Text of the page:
“Treasure your curiosity and nurture your imagination. Have confidence in yourself. Do not let others put limits on you. Dare to imagine the unimaginable.”- Dr. Shirley Ann Jackson
Dr. Shirley Ann Jackson has spent her life breaking down racial and gender barriers in both the academic world and throughout her career. While some of her barrier-breaking abilities stem from her natural intelligence, a major reason she continues to be a vital figure for civil rights and equity movements today is because of her determination and strong will to do what is right, even if it is difficult.
Dr. Jackson has always shown remarkable academic excellence throughout her life. In 1964, she graduated from her public high school as valedictorian and accepted her place as one of only twenty-two African American students admitted to the Massachusetts Institute of Technology (MIT). Even though Shirley was brilliant, she still faced discrimination during her time at MIT. Her fellow classmates would not allow her to join study groups and she was often mistaken as a low-wage worker while on campus. Shirley had to face racism, sexism, and classism during her years at MIT.
Persevering through systematic and individualistic discriminatory actions, Shirley received her Bachelor’s Degree in Physics. She continued her education at MIT to inspire more people of color and women to attend MIT and achieve their academic goals. In 1973, she earned her Ph.D. in Nuclear Physics, becoming the first African American Woman to receive a Ph.D. from MIT in any field.
Afterward, Dr. Jackson kept breaking barriers during her career. She furthered the theoretical physics field by studying multiple focus areas including condensed matter physics, electronic and optical properties of two-dimensional systems, and polaronic aspects of electrons in two-dimensional spaces. She studied these areas in laboratories across the United States and with the European Organization for Nuclear Research in Switzerland.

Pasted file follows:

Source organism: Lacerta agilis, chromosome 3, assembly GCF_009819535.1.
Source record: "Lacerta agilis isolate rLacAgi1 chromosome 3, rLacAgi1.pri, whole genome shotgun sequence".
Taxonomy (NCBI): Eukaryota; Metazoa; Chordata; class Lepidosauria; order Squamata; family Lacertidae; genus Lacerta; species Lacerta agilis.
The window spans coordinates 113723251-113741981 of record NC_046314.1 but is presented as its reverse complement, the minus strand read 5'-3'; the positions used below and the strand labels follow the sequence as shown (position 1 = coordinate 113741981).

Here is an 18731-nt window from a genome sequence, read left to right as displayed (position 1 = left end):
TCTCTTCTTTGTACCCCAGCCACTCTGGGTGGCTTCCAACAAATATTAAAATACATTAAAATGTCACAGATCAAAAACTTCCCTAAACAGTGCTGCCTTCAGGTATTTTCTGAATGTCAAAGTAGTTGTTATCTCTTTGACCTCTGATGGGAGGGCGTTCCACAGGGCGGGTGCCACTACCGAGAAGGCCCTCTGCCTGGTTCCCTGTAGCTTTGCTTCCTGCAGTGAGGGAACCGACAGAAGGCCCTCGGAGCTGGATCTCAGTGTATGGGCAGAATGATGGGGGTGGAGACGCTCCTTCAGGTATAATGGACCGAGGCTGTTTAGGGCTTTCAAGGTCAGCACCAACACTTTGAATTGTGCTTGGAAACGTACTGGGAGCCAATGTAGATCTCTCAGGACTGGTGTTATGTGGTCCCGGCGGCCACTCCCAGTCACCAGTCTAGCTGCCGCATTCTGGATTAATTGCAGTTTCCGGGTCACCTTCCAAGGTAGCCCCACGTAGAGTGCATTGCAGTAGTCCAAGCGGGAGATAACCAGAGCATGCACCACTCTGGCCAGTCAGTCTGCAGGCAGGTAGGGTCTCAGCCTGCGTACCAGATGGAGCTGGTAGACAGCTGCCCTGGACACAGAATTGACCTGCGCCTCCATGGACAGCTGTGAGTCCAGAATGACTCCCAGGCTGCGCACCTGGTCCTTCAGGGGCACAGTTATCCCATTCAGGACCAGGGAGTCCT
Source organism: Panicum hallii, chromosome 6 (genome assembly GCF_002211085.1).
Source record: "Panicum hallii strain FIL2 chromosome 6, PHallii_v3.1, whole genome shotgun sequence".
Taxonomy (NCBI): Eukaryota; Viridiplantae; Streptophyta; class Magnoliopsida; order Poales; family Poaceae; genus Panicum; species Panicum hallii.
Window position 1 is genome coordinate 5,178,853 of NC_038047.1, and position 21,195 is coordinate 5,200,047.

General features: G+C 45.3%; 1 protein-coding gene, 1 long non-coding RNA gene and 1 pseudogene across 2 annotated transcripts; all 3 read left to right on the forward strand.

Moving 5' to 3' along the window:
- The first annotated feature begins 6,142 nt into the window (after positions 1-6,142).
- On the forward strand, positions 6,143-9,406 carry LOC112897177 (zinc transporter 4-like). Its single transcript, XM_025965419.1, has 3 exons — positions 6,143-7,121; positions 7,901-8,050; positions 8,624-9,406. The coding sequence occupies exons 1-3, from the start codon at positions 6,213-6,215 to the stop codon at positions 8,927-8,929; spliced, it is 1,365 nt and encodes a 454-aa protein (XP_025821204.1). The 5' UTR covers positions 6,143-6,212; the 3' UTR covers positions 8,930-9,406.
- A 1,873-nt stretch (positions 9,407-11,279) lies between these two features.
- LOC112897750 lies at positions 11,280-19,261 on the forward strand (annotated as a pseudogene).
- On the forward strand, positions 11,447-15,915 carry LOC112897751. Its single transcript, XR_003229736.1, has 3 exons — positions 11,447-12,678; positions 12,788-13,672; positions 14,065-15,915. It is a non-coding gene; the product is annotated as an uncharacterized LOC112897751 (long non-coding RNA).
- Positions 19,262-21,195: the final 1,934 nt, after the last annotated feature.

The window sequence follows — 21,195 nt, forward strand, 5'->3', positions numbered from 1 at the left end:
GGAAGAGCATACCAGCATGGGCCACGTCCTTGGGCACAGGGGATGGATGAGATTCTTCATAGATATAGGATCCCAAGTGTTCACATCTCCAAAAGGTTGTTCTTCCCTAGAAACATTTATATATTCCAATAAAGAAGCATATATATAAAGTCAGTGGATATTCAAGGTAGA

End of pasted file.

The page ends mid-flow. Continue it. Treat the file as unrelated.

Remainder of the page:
Not only did Dr. Jackson aid in the furthering of theoretical physics, but she also participated in many important councils and boards for the United States. She started as a member of the US Department of Energy task force in 1994 but quickly rose to higher positions. In 1995, President Bill Clinton appointed Dr. Jackson to serve as Chairman of the US Nuclear Regulatory Commission, becoming the first African American and the first woman to hold the position. She continued to help the US government through multiple positions including serving on the President's Council of Advisors on Science and Technology, being the chairman of the US Nuclear Regulatory Commission and serving as the appointed Co-Chairman of the President’s Intelligence Advisory Board.
While Dr. Jackson was participating as a major contributor to these boards and councils, she was also making Rensselaer Polytechnic Institute into a world-class technological research university. As President of Rensselaer Polytechnic Institute, Dr. Jackson created The Rensselaer Plan which was to increase the budget for research expenditures. Since then, Dr. Jackson has adapted the plan to continue with the growth of the institute. Her progress and success are shown by the amazing research that Rensselaer Polytechnic Institute has published in the past twenty years as well as the drastic increase of applicants applying to the institute.
While her scientific discoveries, national service, and institutional work are important, Dr. Jackson’s most vital mission is to increase the number of minorities in the science fields. She pursues her mission by acting as a mentor to many underrepresented students in the science fields, in addition to offering encouragement and resources to people of color and women.
To learn more about Dr. Jackson, check out Strong Force: The Story of Physicist Shirley Ann Jackson by Diane O’Connell or read the article “The Remarkable Career of Shirley Ann Jackson” by Amanda Schaffer.
Chandler, D L. “Little Known Black History Fact: Dr. Shirley Ann Jackson.” Black American Web,blackamericaweb.com/2014/11/05/little-known-black-history-fact-dr-shirley-ann-jackson/#:~:text=Shirley A.,the Massachusetts Institute of Technology.
Jackson, Shirley. “Shirley Jackson, Ph.D., Biography.” Rensselaer, president.rpi.edu/president-biography.
Schaffer, Amanda. “The Remarkable Career of Shirley Ann Jackson.” MIT Technology Review, 19 Dec. 2017, www.technologyreview.com/2017/12/19/146775/the-remarkable-career-of-shirley-ann-jackson/.